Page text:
Twenty years ago this fall, I joined the Peace Corps. Posted as an English teacher in Nepal, I arrived with a characteristic American blend of zeal and naivete. Rather than simply drilling my students in the required curriculum, I resolved, I would teach them how to think.
Yet whenever I introduced a game or a song -- or anything outside of the official course of study -- the students bridled. "Sir," they complained, "this is not on the SLC."
The SLC was the School Leaving Certificate examination, which all Nepalese had to pass to qualify for higher education and lucrative government jobs. Although Nepal was never colonized by the West, its school system closely resembled neighboring India and other former imperial outposts. To get anywhere in life, you had to get past the SLC.
My Peace Corps friends and I often commiserated about the evils of the test. It made students anxious; it encouraged rote instruction; it fostered cheating. As I wrote in a letter home, the SLC was "the worst educational legacy that Europe gave to the world."
Little did I know that the U.S. would embrace this legacy two decades later. At last count, 24 U.S. states require or plan to require that students pass exit exams to earn high school diplomas. Under President Bush's No Child Left Behind Act, meanwhile, states will have to administer annual tests in six elementary and junior high grades. In our schools, the U.S. is becoming more like Donald Rumsfeld's "Old Europe" than many of us care to admit.
Remember Old Europe? For the most part, Bush and Rumsfeld would prefer that you forgot it. On issues from arms control and the environment to the World Court and the war in Iraq, the White House has repeatedly flouted or ignored our putative allies across the Atlantic.
When it comes to education, however, the U.S. has moved in a remarkably European direction. Bush and his followers have demanded public vouchers for parochial schools, a mainstay of many European democracies for a century. Most of all, though, both the federal government and the states are requiring new high-stakes tests that put Old Europe to shame.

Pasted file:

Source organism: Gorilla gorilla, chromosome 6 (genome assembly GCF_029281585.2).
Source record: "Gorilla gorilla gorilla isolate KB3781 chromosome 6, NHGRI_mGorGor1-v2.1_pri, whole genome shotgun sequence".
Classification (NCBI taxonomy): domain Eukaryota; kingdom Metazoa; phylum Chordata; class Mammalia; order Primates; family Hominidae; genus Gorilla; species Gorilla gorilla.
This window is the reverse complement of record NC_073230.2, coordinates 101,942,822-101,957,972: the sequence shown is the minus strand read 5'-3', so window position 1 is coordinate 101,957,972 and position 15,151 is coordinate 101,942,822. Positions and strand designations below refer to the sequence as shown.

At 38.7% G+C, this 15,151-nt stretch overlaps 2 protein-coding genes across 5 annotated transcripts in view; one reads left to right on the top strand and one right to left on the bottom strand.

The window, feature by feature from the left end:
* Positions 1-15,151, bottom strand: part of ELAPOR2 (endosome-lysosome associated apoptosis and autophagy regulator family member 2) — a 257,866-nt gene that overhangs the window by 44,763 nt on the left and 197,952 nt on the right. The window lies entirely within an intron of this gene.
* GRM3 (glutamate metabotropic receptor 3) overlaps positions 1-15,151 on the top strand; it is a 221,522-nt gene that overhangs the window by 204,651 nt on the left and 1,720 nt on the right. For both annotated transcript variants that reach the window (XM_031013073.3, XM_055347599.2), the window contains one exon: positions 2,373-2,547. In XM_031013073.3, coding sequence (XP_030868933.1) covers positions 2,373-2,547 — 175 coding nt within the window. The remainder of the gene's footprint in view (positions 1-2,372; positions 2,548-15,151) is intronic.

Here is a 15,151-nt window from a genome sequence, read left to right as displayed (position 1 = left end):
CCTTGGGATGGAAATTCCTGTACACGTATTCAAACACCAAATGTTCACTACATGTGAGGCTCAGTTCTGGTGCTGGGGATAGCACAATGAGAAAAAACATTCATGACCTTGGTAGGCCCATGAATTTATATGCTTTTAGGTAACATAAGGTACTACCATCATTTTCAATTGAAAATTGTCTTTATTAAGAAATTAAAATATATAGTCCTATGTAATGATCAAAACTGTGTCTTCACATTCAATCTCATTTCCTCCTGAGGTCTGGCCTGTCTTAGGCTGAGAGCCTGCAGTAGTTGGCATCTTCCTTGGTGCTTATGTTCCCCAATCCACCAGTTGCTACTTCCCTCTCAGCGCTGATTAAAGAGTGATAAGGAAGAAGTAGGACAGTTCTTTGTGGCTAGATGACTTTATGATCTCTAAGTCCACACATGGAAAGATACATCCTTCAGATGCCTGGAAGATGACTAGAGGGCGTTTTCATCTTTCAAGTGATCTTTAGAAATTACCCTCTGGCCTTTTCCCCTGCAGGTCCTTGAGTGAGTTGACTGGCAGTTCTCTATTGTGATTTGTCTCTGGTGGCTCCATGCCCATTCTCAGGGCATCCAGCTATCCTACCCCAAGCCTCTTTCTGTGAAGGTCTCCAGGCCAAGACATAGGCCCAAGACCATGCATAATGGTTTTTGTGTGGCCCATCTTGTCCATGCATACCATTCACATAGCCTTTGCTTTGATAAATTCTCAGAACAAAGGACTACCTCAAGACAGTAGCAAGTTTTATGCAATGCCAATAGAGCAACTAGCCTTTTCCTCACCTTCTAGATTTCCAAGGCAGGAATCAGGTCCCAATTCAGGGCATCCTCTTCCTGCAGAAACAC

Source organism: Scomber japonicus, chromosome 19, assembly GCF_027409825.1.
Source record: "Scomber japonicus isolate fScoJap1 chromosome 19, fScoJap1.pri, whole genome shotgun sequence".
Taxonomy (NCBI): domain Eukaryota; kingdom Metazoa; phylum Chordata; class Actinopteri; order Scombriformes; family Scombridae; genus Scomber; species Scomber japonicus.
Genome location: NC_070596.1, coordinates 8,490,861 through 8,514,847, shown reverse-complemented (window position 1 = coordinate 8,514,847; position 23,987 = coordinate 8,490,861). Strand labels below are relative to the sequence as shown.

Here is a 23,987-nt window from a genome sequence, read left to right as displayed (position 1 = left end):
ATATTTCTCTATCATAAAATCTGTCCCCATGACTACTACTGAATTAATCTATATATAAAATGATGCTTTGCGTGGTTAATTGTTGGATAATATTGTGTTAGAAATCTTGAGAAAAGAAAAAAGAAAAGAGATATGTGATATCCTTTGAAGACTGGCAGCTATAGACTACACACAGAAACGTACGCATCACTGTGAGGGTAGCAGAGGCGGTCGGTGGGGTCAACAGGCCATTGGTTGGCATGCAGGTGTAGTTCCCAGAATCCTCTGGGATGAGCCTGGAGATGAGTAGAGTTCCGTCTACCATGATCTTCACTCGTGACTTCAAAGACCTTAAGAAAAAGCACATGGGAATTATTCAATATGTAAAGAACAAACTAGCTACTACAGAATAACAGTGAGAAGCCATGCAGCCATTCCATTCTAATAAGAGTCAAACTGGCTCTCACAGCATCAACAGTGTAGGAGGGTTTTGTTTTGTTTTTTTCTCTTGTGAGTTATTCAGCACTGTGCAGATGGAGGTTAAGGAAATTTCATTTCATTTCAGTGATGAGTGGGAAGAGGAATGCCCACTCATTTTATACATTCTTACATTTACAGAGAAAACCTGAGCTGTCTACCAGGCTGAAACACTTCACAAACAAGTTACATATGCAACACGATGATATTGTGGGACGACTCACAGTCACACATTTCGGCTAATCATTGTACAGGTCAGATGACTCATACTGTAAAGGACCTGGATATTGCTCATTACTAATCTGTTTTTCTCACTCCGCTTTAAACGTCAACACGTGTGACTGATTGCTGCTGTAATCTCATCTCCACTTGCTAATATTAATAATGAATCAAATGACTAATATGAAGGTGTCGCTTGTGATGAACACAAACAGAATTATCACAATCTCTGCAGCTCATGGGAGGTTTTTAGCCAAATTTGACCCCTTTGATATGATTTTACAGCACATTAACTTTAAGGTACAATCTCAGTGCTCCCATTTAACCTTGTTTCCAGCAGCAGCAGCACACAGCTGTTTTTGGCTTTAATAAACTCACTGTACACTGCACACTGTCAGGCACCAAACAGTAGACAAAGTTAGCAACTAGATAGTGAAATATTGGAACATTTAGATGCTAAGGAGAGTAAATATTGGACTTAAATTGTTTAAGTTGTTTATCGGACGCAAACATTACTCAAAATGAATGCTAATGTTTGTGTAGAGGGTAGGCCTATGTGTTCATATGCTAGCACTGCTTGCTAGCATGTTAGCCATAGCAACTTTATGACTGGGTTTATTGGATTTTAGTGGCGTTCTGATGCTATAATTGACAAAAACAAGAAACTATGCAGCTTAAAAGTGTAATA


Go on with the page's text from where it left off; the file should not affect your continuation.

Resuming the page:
Consider two children, one who grows up in Massachusetts and another in Britain. Already, to graduate from high school, the Massachusetts student must pass the English and math portions of the state's school-leaving test. Starting with the 2005-06 school year, federal law will require her to take reading and math exams every year from third grade through eighth. Her school will have to report its annual results; if it does not show sufficient improvement, she will become eligible to transfer elsewhere.
The British student, by contrast, will have to take exams only three times: at ages 7, 11 and 14. The first set of tests is graded within each school, and the results are kept private; the second set is marked by external reviewers, with the results still private. Only the third exam, also graded externally, is reported to the public. The worst-performing schools then face a variety of sanctions, including the replacement of their staffs.
Defenders of high-stakes testing in the U.S. might point out that Massachusetts devises its own tests, whereas Britain administers a single nationwide exam. True enough. But other European countries allow more local flexibility. In Germany, for example, state education ministries write their own questions for the national exam that qualifies students for university.
Still other countries differentiate their examinations according to academic disciplines. All French candidates for higher education take the same national test in core subjects, but they also choose additional exams in an area of concentration: liberal arts, social sciences and so on.
Given our history of local control in education, it's hard to imagine the U.S. requiring a single national test. But our desire to require high school leaving tests -- no matter who writes them -- has already eroded a distinctive American educational tradition, bringing us closer to the European model.
That's not necessarily a bad development. For too long, many American schools have operated with low standards, or with no standards at all. If we craft the new exams with care and act upon their results, the tests might spur student learning. Or, as I saw in Nepal, they might simply spawn more corruption, cynicism and rote instruction.
For good or ill, though, the new education reforms will make us more like other countries, especially European ones. Even as we turn our noses up at the rest of the world, our schools are starting to emulate it.